One year ago, Chef Ming Tsai was in the kitchen at Blue Dragon, his restaurant in Boston's Seaport, on a busy Friday night. COVID-19 was already starting to spread across the country, and there were rumors that restaurants would soon shut down — along with other businesses, mass transit, and schools. As he observed guests ignoring public health guidelines, including mask wearing and maintaining social distance, he knew he would have to make the difficult decision to shut down in order to protect his employees.

Tsai spoke with Joe Mathieu on Morning Edition on March 18, 2020, shortly after closing Blue Dragon, and was emotional as he thought about the dire future of the restaurant industry and the incredible struggles he saw ahead for his employees.

“You just feel hopeless. Absolutely hopeless. All the 150 million Americans that are already poor, what is going to happen to them? I'm so scared for every restaurant employee, especially the Blue Dragon family,” he said during the 2020 interview.

One year later, he joined Mathieu on Morning Edition this week to talk about what this year has been like for restaurateurs and employees.

“It’s not changed at all, unfortunately,” Tsai told Mathieu. The business cost of shutting down has taken a toll, but Tsai said his biggest concerns are for his employees, many of whom are immigrants and are not receiving the government support available to other people.

“Restaurant workers — 50 percent are immigrants,” Tsai said. “But they’re not getting a bailout, they’re not going to get the $1400 or $2000 [stimulus check], they never got an unemployment check. They still pay taxes. The system’s broken."

"These poor immigrants that are not in the system and under the radar, are having unbelievable suffering. I can't tell you how desperate many restaurant employees are."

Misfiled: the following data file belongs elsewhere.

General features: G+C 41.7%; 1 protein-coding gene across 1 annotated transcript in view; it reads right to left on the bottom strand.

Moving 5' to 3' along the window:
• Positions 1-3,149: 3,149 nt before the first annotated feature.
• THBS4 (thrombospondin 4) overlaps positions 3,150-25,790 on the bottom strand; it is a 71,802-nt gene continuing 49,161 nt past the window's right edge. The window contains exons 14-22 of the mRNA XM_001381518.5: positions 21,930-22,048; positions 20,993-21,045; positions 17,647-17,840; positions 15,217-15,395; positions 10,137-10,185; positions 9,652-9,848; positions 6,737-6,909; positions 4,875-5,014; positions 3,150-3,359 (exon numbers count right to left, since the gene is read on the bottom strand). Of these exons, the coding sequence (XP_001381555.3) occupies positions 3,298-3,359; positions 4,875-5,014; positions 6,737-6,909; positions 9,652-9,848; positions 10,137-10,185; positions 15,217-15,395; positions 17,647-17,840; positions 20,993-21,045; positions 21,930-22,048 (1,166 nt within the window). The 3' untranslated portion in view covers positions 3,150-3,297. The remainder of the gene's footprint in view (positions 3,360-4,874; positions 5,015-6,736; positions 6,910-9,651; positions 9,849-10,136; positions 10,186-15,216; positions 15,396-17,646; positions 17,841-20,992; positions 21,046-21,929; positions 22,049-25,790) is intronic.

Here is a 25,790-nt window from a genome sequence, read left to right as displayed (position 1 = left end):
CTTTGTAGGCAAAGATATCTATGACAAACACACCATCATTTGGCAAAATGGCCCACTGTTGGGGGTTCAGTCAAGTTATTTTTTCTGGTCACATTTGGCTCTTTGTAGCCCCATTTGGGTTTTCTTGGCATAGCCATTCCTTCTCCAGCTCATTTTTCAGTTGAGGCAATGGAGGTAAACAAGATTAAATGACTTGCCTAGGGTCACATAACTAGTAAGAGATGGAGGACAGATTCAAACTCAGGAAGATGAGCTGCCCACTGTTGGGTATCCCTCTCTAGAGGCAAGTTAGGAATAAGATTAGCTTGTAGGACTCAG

Chef Ming Tsai

Tsai voiced frustration over Massachusett's vaccination rollout, questioning why food workers aren’t considered higher on the distribution priority list. He noted that other states, including New York, have allowed restaurant workers to get vaccines as dining re-opens.

Without vaccinating restaurant workers, Tsai doesn’t see how the state's restaurants can re-open safely. “It’s so careless and irresponsible, saying you’ll get vaccinated eventually," he said. “There’s no one more frontline, besides doctors and nurses and EMTs and firemen. The next ones are the people that work in food lines, food factories, waiters, cooks, people that work in the restaurant industry, all the way to the farmers. The whole food chain is so integral to keeping our country moving.”

Blue Dragon is still closed, and Tsai is not optimistic about re-opening. “I would hemorrhage money if I re-opened," he said. "The Seaport, where we’re at, is literally a ghost town.”

In addition, Tsai says that the restaurant industry is facing a major identity crisis due to a change in office culture. With many people still working from home and the likelihood that remote work will extend beyond the end of the pandemic, restaurants like Blue Dragon no longer can rely on business lunches and happy hours, leading Tsai and other owners uncertain of their ability to sustain urban restaurants.

The pandemic has also impacted Tsai on a personal level; he shared that his 95-year-old mother-in-law died of COVID-19 in December while in a nursing home.

“The dying alone was so painful,” Tsai said tearfully, as he recalled that 18 family members were able to gather virtually to keep her company. “We knew she heard us. That really was special, that she could feel the family love before she passed.”

WATCH: "Anyone who thinks this is a hoax, talk to anyone that has lost someone."

“This has happened 500,000 times," Tsai added about his loss, referring to the more than 500,000 lives across the country that have been lost to COVID-19 since the pandemic began. "This is the world’s story.”

Given the struggles of this year, Mathieu asked Tsai how he remains optimistic and why he continues to preach kindness.

“If the kindness curve is just a little steeper than the COVID curve, we got this. You can’t be selfish. You have to help strangers and people you know,” Tsai said. “When you’re in the hospitality business, you have one goal: take care of them, everyone else. You don't know most of them; they’re customers. That’s an act of kindness. That’s why most of us restaurateurs and chefs are in this business — we like to spread joy and kindness.”

WATCH: The emotional interview between Matheiu and Tsai in its entirety: